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    Media Statements

    Coat of ArmsMedia Release
    Attorney-General and Minister for Industrial Relations
    The Honourable Cameron Dick

    Building a stronger justice system across the State

    Attorney-General and Minister for Industrial Relations
    The Honourable Cameron Dick

    Tuesday, June 08, 2010

    Building a stronger justice system across the State

    A massive court building program supporting thousands of jobs, more frontline staff and better legal aid services for Queenslanders are the focus of this year’s record $1.046 billion justice budget.

    Attorney-General and Minister for Industrial Relations Cameron Dick said the State Budget also included funding boosts for the Crime and Misconduct Commission (CMC), the Office of the Director of Public Prosecutions, the Office of the Adult Guardian and the Queensland Civil and Administrative Tribunal (QCAT).

    “The government made the tough decisions so that we could continue to invest in our job-creating building program and better services for Queenslanders,” Mr Dick said today.

    “This budget includes a $330 million capital investment which includes the new District and Supreme Courts complex in Brisbane, which will create nearly 5000 jobs during construction.

    “It also invests in better services such as legal aid and more frontline staff to help Queenslanders in need.”

    Highlights of the 2010-11 justice budget include:

    • A $1.046 billion overall budget for 2010-11 for the Department of Justice and Attorney-General, which also includes the Office of Fair and Safe Work Queensland.
    • $490 million over the next four years for legal aid services, including an allocation from the State of $61 million over this period to provide a more secure funding source and reduce LAQ’s reliance on the Legal Practitioner Interest on Trust Accounts Fund (LPITAF).
    • Capital funding of $330 million for 2010-11, including $290 million to continue construction of the new Supreme and District Courts complex in Brisbane which will create nearly 5000 jobs during construction at an estimated total cost of $600 million.

    “We have a plan to look after Queenslanders in need. This budget helps with additional funds to continually improve our justice system,” Mr Dick said.

    “The government has responded to these pressures by increasing funding to hire new staff, provide more services and deal with matters more quickly.

    “In the current fiscal environment, with the Queensland budget still recovering from the global financial crisis, we need to direct our spending towards the areas of greatest need.

    “This year’s justice budget is focused on expanding the services required by some of the most vulnerable members of our society.”

    Mr Dick said the funding for Legal Aid Queensland extended the safety net for financially disadvantaged Queenslanders who needed advice and help in criminal, civil and family law matters.
    He said of the $61 million to be provided over four years to reduce Legal Aid Queensland’s reliance on LPITAF, $10.5 million would be provided in 2010-11.

    “This money will be used to support legal aid services to disadvantaged Queenslanders across the State, as well as funding office upgrades in Brisbane, Caboolture, Mackay and Rockhampton,” Mr Dick said.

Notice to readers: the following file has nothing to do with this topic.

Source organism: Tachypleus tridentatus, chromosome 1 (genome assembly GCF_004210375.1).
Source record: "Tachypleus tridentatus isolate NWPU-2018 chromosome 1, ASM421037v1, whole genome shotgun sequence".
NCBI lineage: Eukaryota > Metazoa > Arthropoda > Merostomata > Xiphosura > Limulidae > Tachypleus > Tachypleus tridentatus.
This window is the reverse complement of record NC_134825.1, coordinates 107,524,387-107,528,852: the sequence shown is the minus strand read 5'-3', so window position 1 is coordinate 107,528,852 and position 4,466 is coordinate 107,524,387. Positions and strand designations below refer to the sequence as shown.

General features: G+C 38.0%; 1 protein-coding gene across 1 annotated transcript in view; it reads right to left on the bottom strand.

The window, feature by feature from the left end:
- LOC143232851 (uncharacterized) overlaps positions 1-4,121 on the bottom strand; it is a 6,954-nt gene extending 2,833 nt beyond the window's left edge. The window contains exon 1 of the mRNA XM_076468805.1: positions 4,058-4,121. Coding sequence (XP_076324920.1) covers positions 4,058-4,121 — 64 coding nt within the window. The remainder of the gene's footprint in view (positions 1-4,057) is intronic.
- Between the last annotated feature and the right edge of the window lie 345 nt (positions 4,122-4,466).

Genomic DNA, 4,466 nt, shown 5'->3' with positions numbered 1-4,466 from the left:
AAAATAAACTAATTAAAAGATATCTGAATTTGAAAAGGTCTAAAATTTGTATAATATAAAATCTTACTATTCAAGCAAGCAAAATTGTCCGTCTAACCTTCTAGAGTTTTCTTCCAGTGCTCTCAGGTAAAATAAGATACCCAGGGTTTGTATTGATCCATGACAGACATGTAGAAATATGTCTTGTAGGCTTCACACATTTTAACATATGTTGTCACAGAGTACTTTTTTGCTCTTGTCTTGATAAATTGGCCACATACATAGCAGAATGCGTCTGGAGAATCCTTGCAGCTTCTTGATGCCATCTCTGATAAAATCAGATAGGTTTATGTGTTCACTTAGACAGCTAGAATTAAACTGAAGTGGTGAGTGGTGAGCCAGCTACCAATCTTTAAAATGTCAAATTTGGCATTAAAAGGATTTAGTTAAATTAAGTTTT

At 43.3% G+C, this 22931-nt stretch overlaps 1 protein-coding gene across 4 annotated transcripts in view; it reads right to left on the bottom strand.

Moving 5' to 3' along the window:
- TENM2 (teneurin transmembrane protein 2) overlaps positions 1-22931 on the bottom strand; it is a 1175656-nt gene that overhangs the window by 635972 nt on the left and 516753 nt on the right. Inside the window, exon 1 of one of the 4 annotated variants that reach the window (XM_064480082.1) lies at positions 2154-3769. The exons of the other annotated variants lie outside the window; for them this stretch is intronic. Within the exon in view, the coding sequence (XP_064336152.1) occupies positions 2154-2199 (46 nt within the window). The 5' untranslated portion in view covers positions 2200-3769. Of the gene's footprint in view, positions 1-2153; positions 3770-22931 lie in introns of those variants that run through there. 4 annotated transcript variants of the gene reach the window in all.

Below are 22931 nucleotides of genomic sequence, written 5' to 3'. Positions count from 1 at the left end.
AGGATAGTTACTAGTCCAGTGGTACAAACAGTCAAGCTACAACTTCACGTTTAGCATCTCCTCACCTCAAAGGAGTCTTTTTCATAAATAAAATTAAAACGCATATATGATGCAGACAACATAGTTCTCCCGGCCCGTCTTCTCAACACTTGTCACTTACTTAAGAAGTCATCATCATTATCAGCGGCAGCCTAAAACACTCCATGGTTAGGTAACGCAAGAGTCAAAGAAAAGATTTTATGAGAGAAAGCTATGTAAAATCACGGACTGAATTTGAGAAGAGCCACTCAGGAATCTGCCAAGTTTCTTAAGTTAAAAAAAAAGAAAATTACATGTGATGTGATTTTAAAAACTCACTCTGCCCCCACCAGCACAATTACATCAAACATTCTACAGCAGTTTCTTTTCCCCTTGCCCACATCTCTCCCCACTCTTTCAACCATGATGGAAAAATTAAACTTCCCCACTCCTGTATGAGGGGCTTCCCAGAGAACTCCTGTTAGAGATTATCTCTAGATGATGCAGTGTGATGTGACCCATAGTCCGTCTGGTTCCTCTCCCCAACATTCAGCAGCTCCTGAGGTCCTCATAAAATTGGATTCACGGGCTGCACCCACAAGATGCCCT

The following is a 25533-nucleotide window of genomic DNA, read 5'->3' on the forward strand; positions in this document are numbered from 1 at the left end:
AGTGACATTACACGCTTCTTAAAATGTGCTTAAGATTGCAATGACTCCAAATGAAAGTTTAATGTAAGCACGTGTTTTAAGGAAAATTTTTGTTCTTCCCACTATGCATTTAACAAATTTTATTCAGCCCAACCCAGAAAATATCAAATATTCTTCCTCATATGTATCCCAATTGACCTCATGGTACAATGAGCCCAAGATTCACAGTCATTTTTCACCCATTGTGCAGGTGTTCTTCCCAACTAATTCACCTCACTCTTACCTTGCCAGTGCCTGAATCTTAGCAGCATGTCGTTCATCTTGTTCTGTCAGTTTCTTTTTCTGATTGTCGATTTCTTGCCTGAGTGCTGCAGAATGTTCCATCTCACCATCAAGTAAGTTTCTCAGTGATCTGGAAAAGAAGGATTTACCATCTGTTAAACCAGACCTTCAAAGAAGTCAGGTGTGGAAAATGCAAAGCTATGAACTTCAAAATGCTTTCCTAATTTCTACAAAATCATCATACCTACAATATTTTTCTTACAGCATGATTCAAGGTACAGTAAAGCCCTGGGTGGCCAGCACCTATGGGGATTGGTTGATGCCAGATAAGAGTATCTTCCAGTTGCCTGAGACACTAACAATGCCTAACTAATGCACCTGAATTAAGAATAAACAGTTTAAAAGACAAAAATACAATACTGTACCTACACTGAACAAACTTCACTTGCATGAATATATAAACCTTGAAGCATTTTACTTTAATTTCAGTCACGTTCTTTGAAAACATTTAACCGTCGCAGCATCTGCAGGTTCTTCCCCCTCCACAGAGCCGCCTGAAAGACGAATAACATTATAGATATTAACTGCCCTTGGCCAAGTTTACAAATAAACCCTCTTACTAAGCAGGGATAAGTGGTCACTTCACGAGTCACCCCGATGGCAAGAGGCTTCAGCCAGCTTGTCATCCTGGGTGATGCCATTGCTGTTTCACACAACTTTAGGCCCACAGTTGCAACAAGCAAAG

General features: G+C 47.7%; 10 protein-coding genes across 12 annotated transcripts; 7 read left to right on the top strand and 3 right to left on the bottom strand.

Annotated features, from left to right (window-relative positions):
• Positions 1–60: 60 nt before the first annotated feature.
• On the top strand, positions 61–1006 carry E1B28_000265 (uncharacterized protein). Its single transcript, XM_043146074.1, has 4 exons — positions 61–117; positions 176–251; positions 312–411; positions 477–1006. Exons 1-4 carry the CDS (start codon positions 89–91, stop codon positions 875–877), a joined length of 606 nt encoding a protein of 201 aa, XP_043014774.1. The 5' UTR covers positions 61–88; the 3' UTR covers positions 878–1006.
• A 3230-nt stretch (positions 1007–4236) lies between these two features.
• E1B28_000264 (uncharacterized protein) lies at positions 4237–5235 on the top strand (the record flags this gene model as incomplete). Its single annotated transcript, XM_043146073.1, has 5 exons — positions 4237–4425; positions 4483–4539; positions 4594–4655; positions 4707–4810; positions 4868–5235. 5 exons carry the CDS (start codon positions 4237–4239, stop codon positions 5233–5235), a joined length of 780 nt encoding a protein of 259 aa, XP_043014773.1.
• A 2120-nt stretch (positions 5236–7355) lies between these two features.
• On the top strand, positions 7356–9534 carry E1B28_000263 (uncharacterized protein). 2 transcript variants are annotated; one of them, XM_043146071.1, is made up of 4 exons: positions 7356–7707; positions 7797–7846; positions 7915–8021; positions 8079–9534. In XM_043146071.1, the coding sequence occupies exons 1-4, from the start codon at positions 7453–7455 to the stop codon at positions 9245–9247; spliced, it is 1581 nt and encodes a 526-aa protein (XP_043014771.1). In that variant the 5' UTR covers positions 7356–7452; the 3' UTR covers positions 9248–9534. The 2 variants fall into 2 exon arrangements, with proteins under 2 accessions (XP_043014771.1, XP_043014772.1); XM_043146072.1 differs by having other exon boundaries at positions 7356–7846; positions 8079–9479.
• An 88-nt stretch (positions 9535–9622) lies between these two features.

He said the CMC would receive a funding boost, with an extra $1 million a year allocated to target the proceeds of crime and support its other core activities such as misconduct complaints and policy research.

    These extra funds are in addition to the $14 million over five years, announced earlier this year, to allow the CMC to set up a permanent phone-tapping capacity.

    “An additional $460,000 a year has been provided to create five new positions in the Office of the Director of Public Prosecutions,” Mr Dick said.

    “This will be used to employ an extra Crown prosecutor and legal officer in Ipswich, and legal officers in Brisbane, Beenleigh and Cairns.”

    Mr Dick said the budget also provided an extra $20.3 million over four years to expand the services provided by the Office of the Adult Guardian.

    “This funding will deliver an additional 41 guardians and frontline staff to help the growing number of Queenslanders who are unable to make their own decisions because of accidents, dementia, mental health and other disabilities,” he said.

    “It will also be used to establish a new regional office in Ipswich, upgrade the regional office in Townsville and deliver a guardianship advisory service to families and carers.”

    Mr Dick said QCAT had received a funding boost of $1.5 million a year for extra adjudicators, case managers, support staff and training, primarily to deal with minor civil disputes and guardianship matters.

    “The budget also provides $6.7 million over four years to establish the new sentencing advisory council,” he said.

    “The council will include representatives of the general community, victims of crime, law enforcement agencies and other justice stakeholders. As an independent statutory body, it will boost public confidence in the sentencing process. Its role will be to advise, inform, educate and consult on sentencing matters.”

    Other highlights in the 2010-11 justice budget include:

    • $8 million over four years to fund a new program to improve the workplace health and safety practices at businesses with high accident and injury rates
    • $2 million in 2010-11 for the Murri Court and Queensland Indigenous Alcohol Diversion Program
    • $1.2 million over four years for judicial registrars in Southport and Townsville
    • $1.6 million a year from 2010-11 for grants to non-government organisations providing services to victims of crime (transferred from the Department of Communities).

    Media contact:
    Office of the Attorney-General and Minister for Industrial Relations 3239 3487